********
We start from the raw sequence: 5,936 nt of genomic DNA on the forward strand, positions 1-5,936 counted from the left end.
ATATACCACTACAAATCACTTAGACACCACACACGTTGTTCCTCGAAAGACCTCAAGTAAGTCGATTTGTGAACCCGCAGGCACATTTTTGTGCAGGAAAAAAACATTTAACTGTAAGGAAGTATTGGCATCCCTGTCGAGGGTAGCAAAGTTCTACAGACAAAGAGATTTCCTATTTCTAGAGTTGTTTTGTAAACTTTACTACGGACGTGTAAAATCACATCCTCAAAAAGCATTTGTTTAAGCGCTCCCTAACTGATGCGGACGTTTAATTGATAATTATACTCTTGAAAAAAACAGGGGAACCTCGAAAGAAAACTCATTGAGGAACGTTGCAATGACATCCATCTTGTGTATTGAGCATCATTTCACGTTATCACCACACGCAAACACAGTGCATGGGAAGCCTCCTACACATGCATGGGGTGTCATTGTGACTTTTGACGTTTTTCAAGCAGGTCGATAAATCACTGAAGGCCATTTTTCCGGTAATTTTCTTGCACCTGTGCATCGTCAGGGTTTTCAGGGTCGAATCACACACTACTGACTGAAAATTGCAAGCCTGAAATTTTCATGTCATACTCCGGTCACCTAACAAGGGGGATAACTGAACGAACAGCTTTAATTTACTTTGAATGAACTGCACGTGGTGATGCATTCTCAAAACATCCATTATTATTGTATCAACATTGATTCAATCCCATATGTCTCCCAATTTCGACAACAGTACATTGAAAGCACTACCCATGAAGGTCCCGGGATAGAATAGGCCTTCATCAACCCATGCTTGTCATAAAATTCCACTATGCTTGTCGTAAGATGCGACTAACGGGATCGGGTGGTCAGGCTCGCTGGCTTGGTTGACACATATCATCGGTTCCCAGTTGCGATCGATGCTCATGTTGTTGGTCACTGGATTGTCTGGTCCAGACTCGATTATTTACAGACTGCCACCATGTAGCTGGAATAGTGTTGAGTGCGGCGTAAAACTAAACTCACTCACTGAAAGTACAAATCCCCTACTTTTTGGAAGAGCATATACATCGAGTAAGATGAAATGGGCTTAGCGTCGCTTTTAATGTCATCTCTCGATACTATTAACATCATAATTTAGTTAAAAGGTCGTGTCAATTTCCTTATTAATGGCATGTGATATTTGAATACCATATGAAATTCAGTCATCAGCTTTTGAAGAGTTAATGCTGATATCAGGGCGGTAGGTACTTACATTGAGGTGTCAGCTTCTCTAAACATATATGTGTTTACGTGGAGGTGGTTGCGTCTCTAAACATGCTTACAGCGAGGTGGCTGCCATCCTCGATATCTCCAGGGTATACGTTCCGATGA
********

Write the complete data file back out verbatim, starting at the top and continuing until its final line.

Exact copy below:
We start from the raw sequence: 5,936 nt of genomic DNA on the forward strand, positions 1-5,936 counted from the left end.
ATATACCACTACAAATCACTTAGACACCACACACGTTGTTCCTCGAAAGACCTCAAGTAAGTCGATTTGTGAACCCGCAGGCACATTTTTGTGCAGGAAAAAAACATTTAACTGTAAGGAAGTATTGGCATCCCTGTCGAGGGTAGCAAAGTTCTACAGACAAAGAGATTTCCTATTTCTAGAGTTGTTTTGTAAACTTTACTACGGACGTGTAAAATCACATCCTCAAAAAGCATTTGTTTAAGCGCTCCCTAACTGATGCGGACGTTTAATTGATAATTATACTCTTGAAAAAAACAGGGGAACCTCGAAAGAAAACTCATTGAGGAACGTTGCAATGACATCCATCTTGTGTATTGAGCATCATTTCACGTTATCACCACACGCAAACACAGTGCATGGGAAGCCTCCTACACATGCATGGGGTGTCATTGTGACTTTTGACGTTTTTCAAGCAGGTCGATAAATCACTGAAGGCCATTTTTCCGGTAATTTTCTTGCACCTGTGCATCGTCAGGGTTTTCAGGGTCGAATCACACACTACTGACTGAAAATTGCAAGCCTGAAATTTTCATGTCATACTCCGGTCACCTAACAAGGGGGATAACTGAACGAACAGCTTTAATTTACTTTGAATGAACTGCACGTGGTGATGCATTCTCAAAACATCCATTATTATTGTATCAACATTGATTCAATCCCATATGTCTCCCAATTTCGACAACAGTACATTGAAAGCACTACCCATGAAGGTCCCGGGATAGAATAGGCCTTCATCAACCCATGCTTGTCATAAAATTCCACTATGCTTGTCGTAAGATGCGACTAACGGGATCGGGTGGTCAGGCTCGCTGGCTTGGTTGACACATATCATCGGTTCCCAGTTGCGATCGATGCTCATGTTGTTGGTCACTGGATTGTCTGGTCCAGACTCGATTATTTACAGACTGCCACCATGTAGCTGGAATAGTGTTGAGTGCGGCGTAAAACTAAACTCACTCACTGAAAGTACAAATCCCCTACTTTTTGGAAGAGCATATACATCGAGTAAGATGAAATGGGCTTAGCGTCGCTTTTAATGTCATCTCTCGATACTATTAACATCATAATTTAGTTAAAAGGTCGTGTCAATTTCCTTATTAATGGCATGTGATATTTGAATACCATATGAAATTCAGTCATCAGCTTTTGAAGAGTTAATGCTGATATCAGGGCGGTAGGTACTTACATTGAGGTGTCAGCTTCTCTAAACATATATGTGTTTACGTGGAGGTGGTTGCGTCTCTAAACATGCTTACAGCGAGGTGGCTGCCATCCTCGATATCTCCAGGGTATACGTTCCGATGA